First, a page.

Signing commits in git
I have been signing my commits for a while now — even if I'm the only one in the project — and I always struggle to explain how to setup git and GitHub to work with GPG keys. It is not really complicated, but there are a lot of small steps and it is hard to remember them all and in order. Since I needed to generate a new key to use at work, I have decided to write a post about it, so I can look it up when in doubt. This also will serve as a reference for a post about how to use multiple GPG keys (one personal and one for work, for example) that I'll write soon.
I'm going to focus on the git side of things — I'm assuming you have gnupg installed and working. For reference, here is the version of the software I'm using during the writing of this article:
git --version git version 2.22.0 gpg --version gpg (GnuPG) 2.2.16 libgcrypt 1.8.4
It is pretty simple to generate a new key. Just run the command below and follow the prompts. I have added a small explanation for each step below.
The first option is the key type. Just use RSA, which is the default.
The next option is how long you want your key to be. It's called
and it's basically how unpredictable the key is. By default, the entropy size
is 2048. You can go up to 4096 and higher numbers make it harder to crack. If
you're happy with 2048, just press
The third option is for how long the key will be valid. It is
to expire your keys in less than two years. Don't worry, you're able to
"refresh" an expired key even after it's expiration date. I usually go for 6
months. A question confirming the expiration date (or if you really want the key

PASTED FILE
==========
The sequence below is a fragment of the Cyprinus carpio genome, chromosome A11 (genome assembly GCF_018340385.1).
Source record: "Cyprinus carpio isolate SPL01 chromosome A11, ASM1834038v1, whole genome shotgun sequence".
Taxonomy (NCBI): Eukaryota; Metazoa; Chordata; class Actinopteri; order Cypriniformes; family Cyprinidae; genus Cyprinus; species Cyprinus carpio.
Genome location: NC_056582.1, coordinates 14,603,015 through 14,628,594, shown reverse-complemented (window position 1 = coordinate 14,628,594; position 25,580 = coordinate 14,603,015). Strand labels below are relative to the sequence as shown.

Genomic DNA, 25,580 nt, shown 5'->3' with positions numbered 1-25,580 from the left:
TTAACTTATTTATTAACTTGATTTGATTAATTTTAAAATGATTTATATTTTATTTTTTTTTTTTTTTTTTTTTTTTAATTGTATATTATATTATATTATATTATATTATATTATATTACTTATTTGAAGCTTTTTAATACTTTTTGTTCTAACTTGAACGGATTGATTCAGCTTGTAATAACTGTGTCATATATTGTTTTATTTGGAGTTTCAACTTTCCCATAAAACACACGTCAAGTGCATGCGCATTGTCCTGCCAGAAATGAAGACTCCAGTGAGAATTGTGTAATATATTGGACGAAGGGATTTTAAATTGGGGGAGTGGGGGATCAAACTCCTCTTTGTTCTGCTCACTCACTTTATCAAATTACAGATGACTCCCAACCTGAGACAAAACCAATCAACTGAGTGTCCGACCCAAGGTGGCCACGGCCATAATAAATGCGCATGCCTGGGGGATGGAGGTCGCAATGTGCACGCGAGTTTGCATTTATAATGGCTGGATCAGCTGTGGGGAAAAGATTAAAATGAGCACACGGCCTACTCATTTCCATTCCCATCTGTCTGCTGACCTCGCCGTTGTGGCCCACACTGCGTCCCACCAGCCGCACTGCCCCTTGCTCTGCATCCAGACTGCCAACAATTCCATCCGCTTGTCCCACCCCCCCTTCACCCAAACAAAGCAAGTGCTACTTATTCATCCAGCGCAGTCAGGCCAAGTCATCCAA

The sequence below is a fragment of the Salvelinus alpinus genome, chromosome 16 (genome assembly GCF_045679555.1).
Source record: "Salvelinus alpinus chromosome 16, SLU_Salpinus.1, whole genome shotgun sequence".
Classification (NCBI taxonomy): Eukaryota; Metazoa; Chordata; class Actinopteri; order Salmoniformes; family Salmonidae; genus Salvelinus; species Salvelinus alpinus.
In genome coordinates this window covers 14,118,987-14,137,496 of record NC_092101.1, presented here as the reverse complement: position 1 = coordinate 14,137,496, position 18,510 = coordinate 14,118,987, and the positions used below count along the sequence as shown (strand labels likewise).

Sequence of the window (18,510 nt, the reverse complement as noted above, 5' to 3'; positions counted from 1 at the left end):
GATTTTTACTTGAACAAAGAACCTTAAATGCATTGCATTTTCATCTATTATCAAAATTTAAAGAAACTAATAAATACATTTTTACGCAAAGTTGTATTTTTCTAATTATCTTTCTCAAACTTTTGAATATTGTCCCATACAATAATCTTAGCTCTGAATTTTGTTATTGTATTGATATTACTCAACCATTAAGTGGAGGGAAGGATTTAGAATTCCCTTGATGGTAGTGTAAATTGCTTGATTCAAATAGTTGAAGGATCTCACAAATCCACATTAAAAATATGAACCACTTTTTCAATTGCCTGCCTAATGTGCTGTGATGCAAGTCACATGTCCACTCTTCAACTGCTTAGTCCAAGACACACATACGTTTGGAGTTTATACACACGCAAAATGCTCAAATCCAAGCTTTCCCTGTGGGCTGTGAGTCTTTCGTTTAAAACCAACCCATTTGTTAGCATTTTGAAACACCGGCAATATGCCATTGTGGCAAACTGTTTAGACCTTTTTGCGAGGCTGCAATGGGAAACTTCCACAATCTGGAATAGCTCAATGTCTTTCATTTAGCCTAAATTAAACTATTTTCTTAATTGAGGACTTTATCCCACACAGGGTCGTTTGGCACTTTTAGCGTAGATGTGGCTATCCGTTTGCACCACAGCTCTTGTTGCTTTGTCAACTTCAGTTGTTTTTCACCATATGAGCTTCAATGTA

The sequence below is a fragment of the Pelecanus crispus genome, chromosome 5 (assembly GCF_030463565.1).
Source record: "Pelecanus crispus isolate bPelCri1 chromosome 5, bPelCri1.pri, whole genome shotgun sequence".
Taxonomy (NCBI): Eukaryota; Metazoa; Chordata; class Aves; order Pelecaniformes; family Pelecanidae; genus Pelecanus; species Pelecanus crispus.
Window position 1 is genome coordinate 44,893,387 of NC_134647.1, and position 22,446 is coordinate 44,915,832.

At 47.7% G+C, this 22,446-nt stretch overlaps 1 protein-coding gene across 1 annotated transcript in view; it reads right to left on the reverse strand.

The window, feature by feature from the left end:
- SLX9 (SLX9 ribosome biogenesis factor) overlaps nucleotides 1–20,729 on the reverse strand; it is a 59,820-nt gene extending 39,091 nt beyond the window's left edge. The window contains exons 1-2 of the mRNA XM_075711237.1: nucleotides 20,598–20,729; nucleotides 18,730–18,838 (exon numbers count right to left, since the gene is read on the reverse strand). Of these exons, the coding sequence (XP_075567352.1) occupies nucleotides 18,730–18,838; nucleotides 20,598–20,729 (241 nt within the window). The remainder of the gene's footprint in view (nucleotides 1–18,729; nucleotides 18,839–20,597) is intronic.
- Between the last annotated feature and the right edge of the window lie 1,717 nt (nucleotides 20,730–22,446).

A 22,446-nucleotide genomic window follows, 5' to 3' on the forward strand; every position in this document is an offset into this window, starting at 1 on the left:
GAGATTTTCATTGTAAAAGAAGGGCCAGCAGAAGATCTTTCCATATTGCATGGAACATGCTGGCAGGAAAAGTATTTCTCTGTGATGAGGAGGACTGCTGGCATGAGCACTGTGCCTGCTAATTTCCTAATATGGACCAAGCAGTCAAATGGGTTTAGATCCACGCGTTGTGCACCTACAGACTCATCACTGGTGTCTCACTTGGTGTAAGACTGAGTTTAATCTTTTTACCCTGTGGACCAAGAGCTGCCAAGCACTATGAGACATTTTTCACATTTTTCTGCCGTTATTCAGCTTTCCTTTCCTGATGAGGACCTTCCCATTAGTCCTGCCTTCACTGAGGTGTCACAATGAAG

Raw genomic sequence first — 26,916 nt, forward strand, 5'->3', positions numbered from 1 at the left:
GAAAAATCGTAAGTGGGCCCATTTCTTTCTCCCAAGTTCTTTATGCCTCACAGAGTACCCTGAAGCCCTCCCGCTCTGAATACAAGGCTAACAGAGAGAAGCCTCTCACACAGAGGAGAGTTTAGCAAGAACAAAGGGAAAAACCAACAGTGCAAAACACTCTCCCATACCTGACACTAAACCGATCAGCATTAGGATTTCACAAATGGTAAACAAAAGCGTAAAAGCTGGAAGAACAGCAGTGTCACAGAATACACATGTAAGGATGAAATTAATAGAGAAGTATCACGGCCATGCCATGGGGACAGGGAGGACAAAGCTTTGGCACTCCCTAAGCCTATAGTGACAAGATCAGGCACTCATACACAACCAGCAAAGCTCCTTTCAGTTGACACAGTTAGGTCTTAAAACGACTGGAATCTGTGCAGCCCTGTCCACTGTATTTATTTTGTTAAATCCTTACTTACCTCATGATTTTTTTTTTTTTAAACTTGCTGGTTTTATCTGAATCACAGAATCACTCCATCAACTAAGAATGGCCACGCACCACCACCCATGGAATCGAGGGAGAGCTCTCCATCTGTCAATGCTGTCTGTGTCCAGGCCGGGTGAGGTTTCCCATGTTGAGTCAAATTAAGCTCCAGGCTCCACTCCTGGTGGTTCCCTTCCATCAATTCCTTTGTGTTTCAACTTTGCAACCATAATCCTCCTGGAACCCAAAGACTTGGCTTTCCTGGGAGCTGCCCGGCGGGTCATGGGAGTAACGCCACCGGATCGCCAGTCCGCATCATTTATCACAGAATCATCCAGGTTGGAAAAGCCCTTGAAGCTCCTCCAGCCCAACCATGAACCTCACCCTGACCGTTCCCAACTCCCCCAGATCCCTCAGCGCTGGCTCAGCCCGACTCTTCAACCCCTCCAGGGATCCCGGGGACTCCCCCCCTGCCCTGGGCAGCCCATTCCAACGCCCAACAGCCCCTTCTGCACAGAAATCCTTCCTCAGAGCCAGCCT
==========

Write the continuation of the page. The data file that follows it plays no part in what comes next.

to not expire) will appear. Just press
y and then
If you set your key to expire, add a reminder in your calendar a few days before the expiration date, so you're able to update them before they actually expire. You don't want to rush when it comes to your keys.
Now fill in your details — Name, email address and you can even add a comment to help you identify the key later — and, after everything is set, just type O for Okay
Now, add a password to you key. Make sure you remember this password (or use a password manager). Confirm your password and your key will be generated.
To confirm the key was generated, run the following command:
gpg --list-secret-keys --keyid-format long
You'll get an output similar to the text below:
/Users/filipe/.gnupg/pubring.kbx -------------------------------- sec rsa2048/A5A675575744B557 2019-07-23 [SC] [expires: 2020-07-24] BE067D6014DA532143BEE0FCA5A675575744B557 uid [ultimate] Test Key <firstname.lastname@example.org> ssb rsa2048/A94CC8A32216CCEE 2019-07-23 [E] [expires: 2020-07-24]
As you can see, right before the name there's a
[ultimate]. Since you just
created this key in this keyring, the key is set to the highest level of trust.
From that output, you'll need to get your key identifier so we can tell git which key it should use when signing commits.
The first line of the key (third line of the output above, just below the
dashes), the one that says
sec rsa2048…, is the line we're interested in.
You'll need everything from the
/ until the next whitespace. In the example
above, this would be
A5A675575744B557. This ID is needed for two reasons. The
first one is telling git which key to use. The second one is to export the key
so we can add it to GitHub.
Now that we have a key, we need to tell git that we want to sign all our commits from now own. Do you still have that key id? Good! Let's tell git to use it to sign our commits:
git config user.signingkey A5A675575744B557
Don't forget to use your own key id in the command above
If everything worked out, next time you try to
git commit, git will ask for
you key password.
Go back to you terminal and export the public key (that's the one we add to GitHub, just like SSH keys) — don't forget to change the ID below for the ID you got from the last command:
gpg --armor --export A5A675575744B557
You'll need to copy the whole output to paste on GitHub.
Now just add the key to your GitHub profile and done.
If everything worked out, your next commit to GitHub should have that nice verified badge :)
Soon I'll write a sequel to this post, explaining how I have a key for my personal repositories and a key for my work repositories and how you can setup something similar.